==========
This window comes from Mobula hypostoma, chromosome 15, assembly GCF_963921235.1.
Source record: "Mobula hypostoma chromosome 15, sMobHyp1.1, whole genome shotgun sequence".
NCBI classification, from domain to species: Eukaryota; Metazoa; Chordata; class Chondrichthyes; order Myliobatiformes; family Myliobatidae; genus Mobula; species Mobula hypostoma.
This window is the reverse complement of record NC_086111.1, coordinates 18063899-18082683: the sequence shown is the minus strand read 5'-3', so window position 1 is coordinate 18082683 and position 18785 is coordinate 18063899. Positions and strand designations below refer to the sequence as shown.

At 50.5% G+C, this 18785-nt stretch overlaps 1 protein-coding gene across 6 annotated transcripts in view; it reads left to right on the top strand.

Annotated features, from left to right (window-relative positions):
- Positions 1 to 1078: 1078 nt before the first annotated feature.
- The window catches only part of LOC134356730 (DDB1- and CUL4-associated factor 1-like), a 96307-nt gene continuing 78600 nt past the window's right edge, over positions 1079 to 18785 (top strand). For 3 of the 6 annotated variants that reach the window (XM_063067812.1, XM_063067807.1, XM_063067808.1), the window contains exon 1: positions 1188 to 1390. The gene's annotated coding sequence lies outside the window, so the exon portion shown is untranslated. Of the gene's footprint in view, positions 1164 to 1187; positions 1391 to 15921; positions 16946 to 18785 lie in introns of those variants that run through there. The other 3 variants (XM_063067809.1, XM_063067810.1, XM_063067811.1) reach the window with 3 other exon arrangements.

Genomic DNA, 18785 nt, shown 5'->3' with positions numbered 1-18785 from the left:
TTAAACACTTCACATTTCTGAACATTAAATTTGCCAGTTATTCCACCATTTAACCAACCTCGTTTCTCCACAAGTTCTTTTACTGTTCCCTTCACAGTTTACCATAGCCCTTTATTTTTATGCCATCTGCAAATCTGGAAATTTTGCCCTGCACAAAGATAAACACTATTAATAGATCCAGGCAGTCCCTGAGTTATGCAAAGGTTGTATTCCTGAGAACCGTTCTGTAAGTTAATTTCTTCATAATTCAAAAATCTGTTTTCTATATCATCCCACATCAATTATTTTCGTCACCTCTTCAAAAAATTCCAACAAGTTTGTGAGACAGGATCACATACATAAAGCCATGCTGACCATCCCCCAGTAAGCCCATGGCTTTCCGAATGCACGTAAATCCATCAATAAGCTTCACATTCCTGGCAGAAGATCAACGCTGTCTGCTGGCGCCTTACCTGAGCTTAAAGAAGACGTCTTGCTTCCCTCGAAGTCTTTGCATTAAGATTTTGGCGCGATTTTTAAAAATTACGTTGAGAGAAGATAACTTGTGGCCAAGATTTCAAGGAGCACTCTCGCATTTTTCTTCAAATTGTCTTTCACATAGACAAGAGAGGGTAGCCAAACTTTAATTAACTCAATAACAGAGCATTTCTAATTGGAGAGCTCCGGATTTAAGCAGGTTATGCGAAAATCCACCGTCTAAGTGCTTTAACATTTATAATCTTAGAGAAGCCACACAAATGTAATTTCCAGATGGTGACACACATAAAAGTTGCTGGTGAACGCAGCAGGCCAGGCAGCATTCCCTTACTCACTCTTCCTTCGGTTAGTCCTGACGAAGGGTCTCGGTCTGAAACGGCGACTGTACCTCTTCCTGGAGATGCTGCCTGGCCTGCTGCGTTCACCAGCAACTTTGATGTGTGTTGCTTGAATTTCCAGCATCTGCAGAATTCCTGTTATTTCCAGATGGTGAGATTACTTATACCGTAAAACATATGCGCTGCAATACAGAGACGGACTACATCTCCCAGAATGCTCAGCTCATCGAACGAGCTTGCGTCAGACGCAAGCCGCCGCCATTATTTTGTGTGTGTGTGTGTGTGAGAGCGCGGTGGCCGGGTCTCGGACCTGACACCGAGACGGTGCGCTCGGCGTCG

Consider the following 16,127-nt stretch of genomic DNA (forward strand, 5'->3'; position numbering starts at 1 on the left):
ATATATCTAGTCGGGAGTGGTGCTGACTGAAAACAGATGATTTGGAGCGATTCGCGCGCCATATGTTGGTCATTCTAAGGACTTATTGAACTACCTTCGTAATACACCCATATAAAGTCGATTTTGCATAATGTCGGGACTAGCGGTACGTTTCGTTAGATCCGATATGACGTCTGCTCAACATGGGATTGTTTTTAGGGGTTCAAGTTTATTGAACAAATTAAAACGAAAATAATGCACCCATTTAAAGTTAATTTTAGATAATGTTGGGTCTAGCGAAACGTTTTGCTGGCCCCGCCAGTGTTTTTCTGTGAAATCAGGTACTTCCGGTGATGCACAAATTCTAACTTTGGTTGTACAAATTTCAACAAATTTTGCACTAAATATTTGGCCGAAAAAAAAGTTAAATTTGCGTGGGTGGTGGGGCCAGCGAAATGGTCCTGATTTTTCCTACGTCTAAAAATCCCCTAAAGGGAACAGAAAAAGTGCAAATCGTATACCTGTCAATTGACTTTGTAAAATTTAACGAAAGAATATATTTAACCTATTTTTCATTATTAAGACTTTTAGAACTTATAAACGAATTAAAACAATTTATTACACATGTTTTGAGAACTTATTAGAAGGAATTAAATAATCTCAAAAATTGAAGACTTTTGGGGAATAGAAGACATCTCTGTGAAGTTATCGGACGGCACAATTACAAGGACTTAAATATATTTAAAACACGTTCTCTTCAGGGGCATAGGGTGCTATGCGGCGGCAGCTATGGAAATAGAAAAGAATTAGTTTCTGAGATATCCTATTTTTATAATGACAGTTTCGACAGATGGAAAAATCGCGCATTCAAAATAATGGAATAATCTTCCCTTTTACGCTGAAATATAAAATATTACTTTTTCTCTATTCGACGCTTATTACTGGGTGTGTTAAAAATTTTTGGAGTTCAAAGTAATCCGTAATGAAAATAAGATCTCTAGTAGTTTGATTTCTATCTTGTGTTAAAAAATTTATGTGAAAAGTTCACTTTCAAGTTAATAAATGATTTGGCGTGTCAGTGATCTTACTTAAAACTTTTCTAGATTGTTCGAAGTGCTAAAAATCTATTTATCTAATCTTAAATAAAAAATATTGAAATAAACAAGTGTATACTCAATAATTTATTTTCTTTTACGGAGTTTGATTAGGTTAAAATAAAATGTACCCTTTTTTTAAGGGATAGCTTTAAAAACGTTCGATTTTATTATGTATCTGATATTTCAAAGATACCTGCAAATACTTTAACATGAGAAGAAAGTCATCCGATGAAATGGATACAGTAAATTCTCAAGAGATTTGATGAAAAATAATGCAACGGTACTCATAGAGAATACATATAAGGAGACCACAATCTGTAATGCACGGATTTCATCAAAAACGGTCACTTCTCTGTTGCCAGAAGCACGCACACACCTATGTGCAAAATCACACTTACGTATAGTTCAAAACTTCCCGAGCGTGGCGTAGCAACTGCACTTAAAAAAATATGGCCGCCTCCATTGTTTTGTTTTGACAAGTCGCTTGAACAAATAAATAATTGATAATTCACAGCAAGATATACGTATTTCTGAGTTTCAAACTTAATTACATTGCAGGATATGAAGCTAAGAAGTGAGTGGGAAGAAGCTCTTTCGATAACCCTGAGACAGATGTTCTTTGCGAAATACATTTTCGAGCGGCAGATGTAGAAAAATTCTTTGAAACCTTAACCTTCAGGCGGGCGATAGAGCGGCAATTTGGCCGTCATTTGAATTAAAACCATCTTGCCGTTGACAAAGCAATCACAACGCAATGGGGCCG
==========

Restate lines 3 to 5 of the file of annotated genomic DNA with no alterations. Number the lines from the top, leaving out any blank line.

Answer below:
NCBI classification, from domain to species: Eukaryota; Metazoa; Chordata; class Chondrichthyes; order Myliobatiformes; family Myliobatidae; genus Mobula; species Mobula hypostoma.
This window is the reverse complement of record NC_086111.1, coordinates 18063899-18082683: the sequence shown is the minus strand read 5'-3', so window position 1 is coordinate 18082683 and position 18785 is coordinate 18063899. Positions and strand designations below refer to the sequence as shown.

At 50.5% G+C, this 18785-nt stretch overlaps 1 protein-coding gene across 6 annotated transcripts in view; it reads left to right on the top strand.